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A new study shows health disparities cost Texas billions of dollars; Senate rejects impeachment articles against Mayorkas, ending trial against Cabinet secretary; Iowa cuts historical rural school groups.

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The Senate dismisses the Mayorkas impeachment. Maryland Lawmakers fail to increase voting access. Texas Democrats call for better Black maternal health. And polling confirms strong support for access to reproductive care, including abortion.

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Rural Wyoming needs more vocational teachers to sustain its workforce pipeline, Ohio environmental advocates fear harm from a proposal to open 40-thousand forest acres to fracking and rural communities build bike trail systems to promote nature, boost the economy.

How Safe is Your CT Town or City for Walking & Biking?

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Tuesday, June 10, 2014   

HARTFORD, Conn. - A survey is underway to make Connecticut streets more friendly for pedestrians and bicycles, and survey organizers say the results should eventually result in positive impacts for health, air quality and even the economy.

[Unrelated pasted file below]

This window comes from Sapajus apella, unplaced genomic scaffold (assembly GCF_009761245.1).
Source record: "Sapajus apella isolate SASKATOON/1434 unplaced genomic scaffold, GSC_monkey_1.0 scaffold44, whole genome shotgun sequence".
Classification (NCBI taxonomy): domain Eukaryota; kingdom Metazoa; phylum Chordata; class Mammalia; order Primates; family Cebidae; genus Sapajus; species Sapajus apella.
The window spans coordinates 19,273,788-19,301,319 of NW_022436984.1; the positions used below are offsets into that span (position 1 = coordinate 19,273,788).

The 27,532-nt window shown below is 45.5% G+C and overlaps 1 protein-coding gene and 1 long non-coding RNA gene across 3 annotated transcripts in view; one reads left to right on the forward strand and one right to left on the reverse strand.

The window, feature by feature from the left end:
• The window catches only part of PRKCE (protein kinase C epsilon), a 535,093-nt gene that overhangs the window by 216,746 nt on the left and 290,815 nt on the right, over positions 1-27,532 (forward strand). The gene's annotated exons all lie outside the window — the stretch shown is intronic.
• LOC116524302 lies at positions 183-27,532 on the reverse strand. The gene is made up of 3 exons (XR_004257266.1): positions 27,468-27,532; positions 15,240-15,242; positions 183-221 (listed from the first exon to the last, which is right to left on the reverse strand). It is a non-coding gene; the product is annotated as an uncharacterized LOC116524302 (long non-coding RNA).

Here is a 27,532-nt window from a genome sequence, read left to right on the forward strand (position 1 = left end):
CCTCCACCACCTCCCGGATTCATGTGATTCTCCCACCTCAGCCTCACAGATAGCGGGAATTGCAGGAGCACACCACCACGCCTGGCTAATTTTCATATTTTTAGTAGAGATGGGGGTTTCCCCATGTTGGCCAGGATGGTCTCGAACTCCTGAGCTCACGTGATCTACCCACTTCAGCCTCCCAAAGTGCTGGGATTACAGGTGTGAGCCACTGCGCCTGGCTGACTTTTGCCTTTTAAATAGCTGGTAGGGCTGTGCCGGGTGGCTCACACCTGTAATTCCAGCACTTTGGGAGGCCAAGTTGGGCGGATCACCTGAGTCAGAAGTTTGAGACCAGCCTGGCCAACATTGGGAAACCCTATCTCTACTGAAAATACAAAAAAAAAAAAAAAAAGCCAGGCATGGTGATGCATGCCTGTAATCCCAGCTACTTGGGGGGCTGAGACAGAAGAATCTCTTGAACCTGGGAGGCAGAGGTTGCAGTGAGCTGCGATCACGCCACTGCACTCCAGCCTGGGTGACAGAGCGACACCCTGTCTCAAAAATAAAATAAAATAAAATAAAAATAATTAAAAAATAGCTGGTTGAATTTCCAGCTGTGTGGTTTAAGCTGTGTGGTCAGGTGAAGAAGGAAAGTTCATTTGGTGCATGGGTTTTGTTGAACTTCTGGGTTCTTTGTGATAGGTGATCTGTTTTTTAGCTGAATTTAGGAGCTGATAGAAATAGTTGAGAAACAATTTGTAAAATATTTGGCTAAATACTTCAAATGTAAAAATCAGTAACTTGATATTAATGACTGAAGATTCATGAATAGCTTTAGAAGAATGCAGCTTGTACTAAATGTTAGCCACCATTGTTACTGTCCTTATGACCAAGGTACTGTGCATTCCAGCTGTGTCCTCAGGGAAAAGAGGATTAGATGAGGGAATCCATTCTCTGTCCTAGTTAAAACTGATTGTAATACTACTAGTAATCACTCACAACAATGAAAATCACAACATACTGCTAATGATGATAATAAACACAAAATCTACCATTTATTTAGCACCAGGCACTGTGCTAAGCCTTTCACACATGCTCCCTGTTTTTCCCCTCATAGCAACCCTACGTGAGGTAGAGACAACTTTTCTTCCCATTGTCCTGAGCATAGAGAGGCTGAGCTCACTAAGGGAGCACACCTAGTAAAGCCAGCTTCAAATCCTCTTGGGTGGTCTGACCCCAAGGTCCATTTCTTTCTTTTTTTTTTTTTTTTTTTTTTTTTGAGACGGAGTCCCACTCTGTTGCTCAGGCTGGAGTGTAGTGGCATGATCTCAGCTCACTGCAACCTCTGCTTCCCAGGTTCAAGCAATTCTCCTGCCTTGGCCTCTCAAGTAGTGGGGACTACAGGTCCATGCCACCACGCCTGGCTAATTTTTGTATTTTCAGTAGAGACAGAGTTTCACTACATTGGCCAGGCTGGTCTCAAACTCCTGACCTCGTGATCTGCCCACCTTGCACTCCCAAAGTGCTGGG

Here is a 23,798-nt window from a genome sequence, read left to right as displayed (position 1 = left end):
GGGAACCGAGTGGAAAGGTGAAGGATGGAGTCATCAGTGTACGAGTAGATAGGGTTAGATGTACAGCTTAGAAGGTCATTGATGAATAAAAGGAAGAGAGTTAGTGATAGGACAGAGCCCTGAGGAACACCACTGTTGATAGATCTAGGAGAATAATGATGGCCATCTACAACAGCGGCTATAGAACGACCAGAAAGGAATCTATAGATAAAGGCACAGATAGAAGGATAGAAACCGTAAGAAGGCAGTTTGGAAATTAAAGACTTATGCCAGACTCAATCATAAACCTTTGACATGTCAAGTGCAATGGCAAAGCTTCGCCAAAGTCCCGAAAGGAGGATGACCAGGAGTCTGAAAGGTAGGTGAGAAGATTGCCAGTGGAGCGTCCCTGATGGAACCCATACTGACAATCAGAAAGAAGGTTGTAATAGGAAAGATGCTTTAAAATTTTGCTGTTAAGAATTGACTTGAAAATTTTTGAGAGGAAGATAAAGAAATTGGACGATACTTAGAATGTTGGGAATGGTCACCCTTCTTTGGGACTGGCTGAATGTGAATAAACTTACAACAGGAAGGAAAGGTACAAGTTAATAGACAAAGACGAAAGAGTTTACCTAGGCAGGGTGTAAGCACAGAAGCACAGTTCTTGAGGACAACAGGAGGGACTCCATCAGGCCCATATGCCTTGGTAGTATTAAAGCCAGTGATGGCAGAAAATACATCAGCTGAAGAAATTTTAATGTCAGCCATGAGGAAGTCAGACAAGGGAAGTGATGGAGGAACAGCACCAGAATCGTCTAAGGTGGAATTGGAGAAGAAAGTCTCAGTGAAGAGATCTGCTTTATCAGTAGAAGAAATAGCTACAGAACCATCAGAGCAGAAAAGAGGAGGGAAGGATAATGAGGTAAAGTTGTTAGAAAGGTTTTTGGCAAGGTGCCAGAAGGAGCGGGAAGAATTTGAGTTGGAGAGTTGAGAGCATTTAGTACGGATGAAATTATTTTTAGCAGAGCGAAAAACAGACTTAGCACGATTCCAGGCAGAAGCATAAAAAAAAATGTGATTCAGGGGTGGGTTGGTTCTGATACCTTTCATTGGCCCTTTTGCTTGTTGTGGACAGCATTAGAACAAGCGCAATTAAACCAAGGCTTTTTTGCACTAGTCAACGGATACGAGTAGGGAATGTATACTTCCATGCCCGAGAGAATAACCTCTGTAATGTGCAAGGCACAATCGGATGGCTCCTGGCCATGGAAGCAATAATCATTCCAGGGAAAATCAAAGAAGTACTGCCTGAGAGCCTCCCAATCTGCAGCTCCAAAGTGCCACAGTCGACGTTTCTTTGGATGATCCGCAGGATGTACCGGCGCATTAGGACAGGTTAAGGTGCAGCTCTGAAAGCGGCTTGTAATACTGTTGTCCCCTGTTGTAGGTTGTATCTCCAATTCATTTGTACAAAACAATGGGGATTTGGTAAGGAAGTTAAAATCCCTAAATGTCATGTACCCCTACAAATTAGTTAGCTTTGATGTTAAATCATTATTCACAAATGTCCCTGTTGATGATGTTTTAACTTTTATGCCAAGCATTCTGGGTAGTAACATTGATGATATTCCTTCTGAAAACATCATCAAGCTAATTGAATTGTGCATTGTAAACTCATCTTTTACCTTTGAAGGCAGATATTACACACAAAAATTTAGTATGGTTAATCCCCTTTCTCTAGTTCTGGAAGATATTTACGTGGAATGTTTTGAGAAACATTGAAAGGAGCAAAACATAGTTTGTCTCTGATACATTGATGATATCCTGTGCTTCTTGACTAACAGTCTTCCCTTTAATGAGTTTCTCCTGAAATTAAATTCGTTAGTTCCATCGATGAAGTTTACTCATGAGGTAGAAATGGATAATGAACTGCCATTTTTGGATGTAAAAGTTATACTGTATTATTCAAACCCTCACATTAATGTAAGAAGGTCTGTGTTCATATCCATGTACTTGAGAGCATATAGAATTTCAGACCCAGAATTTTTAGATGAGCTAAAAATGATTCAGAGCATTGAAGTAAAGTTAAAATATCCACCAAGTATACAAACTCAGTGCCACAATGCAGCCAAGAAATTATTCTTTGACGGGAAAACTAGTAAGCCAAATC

As day-to-day work grows more computer-based, employees often wind up spending too much time sitting. Kelly Kennedy, the executive director of Bike Walk Connecticut, says that sedentary work environment is taking a big hit on workers' health. In fact, Kennedy says public health is the primary reason her group is conducting this first of its kind survey, called Complete Streets, in an effort to make roads originally designed for cars more user-friendly for those on foot and riding bicycles.

"If it were easier and safer to get around and to make at least short trips by bike or by foot that would improve our health," says Kennedy. "It would also improve air quality."

Kennedy says her organization's survey is also questioning city planners to get a sense of what towns and municipalities are doing proactively to create more bicycle and pedestrian-friendly routes. She says they also want to know if it is easy for you to get around your town by bike or on foot, and what it's like walking or biking to places like schools, parks, senior centers and shopping centers.

The survey is accessible from the Bike Walk Connecticut website.

"If it's not generally easy to get around, then we ask for specifics; what's the problem, are there not enough sidewalks, do the sidewalks stop and start suddenly," says Kennedy. "Those are the kinds of things that we are getting at."

She says the money saved by greater numbers of people walking and biking can add up to big benefits for local economies.

"Gas prices are only going up, and the more money we spend on gas and on cars the less money we have for other things," explains Kennedy. "If we can re-purpose some of that spending, we can help other sectors of the economy like the mom-and-pop stores that keep the economy moving."

The Complete Streets survey is funded through a federal cooperative agreement administered by the Connecticut Department of Public Health. The results will be released early this summer.



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